Are all six-year olds like this?
Can we bottle this stuff?
It was recently discovered that instead of putting their clean laundry in their dresser drawers, both of my children have been tossing everything into the back of their closet and, when told to clean up the bottom of the closet, have been tossing the aforementioned clean clothes back into the hamper.
This explains why we’re doing four loads of laundry a week for kids who literally can’t find anything to wear in the morning.
This is also not on.
I explained this in the car on the way back from church on Sunday and told them that I was very disappointed—Janie started to sniff and Sunny went quiet—and that the moment we arrived home, they would clean out the bottom of the closet, hang up the dresses and skirts, fold the rest, and put it all away in their drawers. And then they would be responsible for washing, drying, and folding their own laundry.*
“Yes, Mom,” Janie said, tearfully.
” . . . What?”
“Do you understand?”
” . . . What?”
“Do you understand that I want you to fold and put away the clothes in your closet the minute we get home?”
I went through it again, with, if I may say so, admirable patience. “Do you understand what I want you to do?”
We drove in silence for a moment.
“Does that mean we have to do what we understand?”
A little later, I found out that there is NOTHING funnier than watching a three-and-a-half foot six-year old try to fold a double-sized comforter all by herself.
At one point, I walked past the bedroom and saw the thing moving on the floor, with a small foot sticking out.
For a second, I thought she was being digested.
You know your family might be depending on Watson’s GPS a little too much when your six-year old, impatient to get things on the road, puts her hands on her hips and says, “Come on, Daddy! We need to recalculate!”
Guess which movie Sunny, Jane, Watson, and I went to see this past Saturday?
Hint: it wasn’t Pacific Rim.
My kids watch movies very differently.
Janie doesn’t do well in movie theaters, because there’s nowhere to hide when things get tense on the screen or even might get tense—she’s been known to freak during meet-cute scenes (“He could have said no! It would have hurt her feelings!”)—and always assumes the worst. So she can’t sit still when we watch movies at home* and hides behind couches or goes in and out of the room, even during films like Curious George and Cinderella. So I’ve learned to find the plot on moviespoiler.com and let her read the whole plot before deciding if she wants to come with us or wait for the DVD.
She thought she could handle Despicable Me 2, because she liked the first one, but changed her mind within ten minutes, insisting she couldn’t stay and had to leave and she didn’t like this movie, and could she go to the bathroom again and/or get another drink from the water fountain. I finally told her to stick her fingers in her ears and close her eyes during the parts she couldn’t handle until I tapped her shoulder for the minion scenes, which were, I’m sure, the reason she’d agreed to go with us in the first place.
Sunny, on the other hand, sat still through the whole thing, her attention glued to the screen. She only crept into her aunt’s lap once or twice and seemed to forget completely about the movie snack I’d bought her. Right before the part where Our Hero Faces Certain Destruction—which shouldn’t be a spoiler, if you’ve ever seen a movie—Sunny came inching around Janie, who had wrapped herself up in a mute ball in her seat, eyes clamped shut with her fingers, and possibly her knees, stuffed in her ears.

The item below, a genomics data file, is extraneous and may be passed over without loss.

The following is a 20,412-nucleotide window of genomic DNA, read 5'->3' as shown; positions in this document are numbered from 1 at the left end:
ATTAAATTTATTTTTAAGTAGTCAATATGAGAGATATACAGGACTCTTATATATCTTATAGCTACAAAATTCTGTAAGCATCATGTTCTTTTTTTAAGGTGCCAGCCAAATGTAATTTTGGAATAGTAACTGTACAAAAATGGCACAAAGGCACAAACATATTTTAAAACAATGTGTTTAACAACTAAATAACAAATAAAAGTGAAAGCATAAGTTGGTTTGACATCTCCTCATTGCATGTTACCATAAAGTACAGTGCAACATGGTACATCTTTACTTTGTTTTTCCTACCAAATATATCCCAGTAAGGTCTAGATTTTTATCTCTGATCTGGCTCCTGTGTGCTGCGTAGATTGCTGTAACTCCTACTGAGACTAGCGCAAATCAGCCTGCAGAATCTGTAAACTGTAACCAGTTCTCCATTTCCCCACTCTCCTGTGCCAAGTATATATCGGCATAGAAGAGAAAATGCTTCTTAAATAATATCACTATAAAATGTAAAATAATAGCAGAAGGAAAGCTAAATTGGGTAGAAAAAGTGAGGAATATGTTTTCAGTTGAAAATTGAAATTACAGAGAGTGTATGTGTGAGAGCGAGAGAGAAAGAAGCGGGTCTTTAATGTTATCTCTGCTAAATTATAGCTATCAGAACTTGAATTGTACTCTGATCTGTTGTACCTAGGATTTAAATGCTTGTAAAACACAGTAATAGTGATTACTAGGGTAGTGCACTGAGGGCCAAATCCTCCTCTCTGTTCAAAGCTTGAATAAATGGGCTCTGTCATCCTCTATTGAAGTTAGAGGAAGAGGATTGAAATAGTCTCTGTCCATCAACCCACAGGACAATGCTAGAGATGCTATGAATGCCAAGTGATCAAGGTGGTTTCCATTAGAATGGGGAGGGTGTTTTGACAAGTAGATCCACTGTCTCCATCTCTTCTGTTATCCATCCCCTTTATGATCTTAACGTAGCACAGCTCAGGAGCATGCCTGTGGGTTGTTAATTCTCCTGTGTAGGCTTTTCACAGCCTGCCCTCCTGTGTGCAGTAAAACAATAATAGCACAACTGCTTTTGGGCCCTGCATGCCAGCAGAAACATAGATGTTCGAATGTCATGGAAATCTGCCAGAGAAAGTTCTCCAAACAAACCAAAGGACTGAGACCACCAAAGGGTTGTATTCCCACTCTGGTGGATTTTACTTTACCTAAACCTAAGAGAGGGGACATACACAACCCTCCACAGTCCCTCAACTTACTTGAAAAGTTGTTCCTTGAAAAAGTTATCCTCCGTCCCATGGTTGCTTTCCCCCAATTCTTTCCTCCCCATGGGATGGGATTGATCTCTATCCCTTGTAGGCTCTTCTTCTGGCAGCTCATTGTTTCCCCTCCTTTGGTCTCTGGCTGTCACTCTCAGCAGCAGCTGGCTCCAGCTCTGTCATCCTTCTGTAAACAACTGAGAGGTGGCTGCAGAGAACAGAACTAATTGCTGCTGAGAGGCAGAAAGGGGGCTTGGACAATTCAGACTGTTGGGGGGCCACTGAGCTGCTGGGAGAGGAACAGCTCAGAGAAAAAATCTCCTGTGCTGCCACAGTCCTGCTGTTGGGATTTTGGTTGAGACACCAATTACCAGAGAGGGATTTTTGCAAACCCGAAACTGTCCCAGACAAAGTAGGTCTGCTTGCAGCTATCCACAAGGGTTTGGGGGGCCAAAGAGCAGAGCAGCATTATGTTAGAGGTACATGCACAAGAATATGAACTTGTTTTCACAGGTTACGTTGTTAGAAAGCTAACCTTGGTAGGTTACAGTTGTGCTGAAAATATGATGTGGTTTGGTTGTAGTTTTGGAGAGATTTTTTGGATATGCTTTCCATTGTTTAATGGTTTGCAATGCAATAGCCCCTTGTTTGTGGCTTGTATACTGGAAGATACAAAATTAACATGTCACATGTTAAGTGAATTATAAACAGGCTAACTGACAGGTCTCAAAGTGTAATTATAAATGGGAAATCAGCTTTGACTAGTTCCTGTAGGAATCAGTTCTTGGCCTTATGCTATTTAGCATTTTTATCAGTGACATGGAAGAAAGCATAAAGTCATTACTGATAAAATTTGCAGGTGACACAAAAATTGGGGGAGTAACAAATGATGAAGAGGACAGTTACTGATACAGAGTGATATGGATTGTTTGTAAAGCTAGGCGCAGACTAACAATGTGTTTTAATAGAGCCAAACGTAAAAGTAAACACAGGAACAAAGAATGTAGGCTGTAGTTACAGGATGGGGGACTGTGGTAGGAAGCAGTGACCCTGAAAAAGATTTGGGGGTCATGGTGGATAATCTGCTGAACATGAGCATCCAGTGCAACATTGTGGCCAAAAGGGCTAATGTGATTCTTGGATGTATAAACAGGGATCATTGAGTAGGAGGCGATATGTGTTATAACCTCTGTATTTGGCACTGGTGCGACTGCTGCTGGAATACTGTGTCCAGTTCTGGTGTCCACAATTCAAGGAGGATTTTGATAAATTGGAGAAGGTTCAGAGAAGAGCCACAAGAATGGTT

“Mommy?” she said, in a small voice, touching my knee. “Mommy?”
I pulled her into a hug. “I’m right here, sweetie. Want to sit in my lap during this part?”
“Noooooo!” she said squirming away and staring at the screen. “Let go—I just want my gummy bears.”
*With supervision, because I’m not that far gone.
**Unless she plugs herself into my Netbook with headphones so she can pretend she’s playing a video game instead of paying any attention to, say, the first Harry Potter movie. Which she totally was, because she kept mixing up Hedwig and Hagrid.
10 thoughts on “It’s Always Sunny In Sunnyland . . .”
I got news….some kids are like that FOREVER. It’s not as precious and precocious when she’s a tween/cusp of womanhood with that exact behavior.
That’s comforting, Kim. Thanks. 😛
It should be noted that the movie theatre was freakin’ cold. I think her crawling in my lap was more to share body heat than fear.
She is a little heat vampire, isn’t she . . .
You rock as a Mom. But we knew that.
If you mean rocking in the corner chanting, “This too, shall pass,” then yes. Yes, I do. 😉
Could that kid be any cuter?? No, no she could not.
I can’t wait to see Despicable 2 but for the same reason am holding out. I’m turning into a petulant child myself. I just want to see one movie, ONE, without having to leave the moment something scary comes on the screen. Although, the bear in brave was freaky, so I’ll give the young boy that one…
Sometimes, it’s a good thing she’s so cute, Lyra . . . 😉
I’m not sure DM2 is sitter-worthy—shoot, who am I kidding? Any movie in the AC is sitter-worthy in this heat—but it’s a fun time.
You could print out and bind the accounts of your family and it would sell like hotcakes. I get a little weepy when I read these blog posts, and I figure it’s the very, very faint tick of my biological clock. You make the tick sound sweeter, if that makes sense. Thanks for sharing such lovely and hilarious and endearing and difficult moments. You make them sound easy. I think you’re just really good at being a mom, though.
Tick . . . tick . . . tick . . . 😀
Thank you for always saying such nice things, Lisa, even if I don’t quite believe that last one.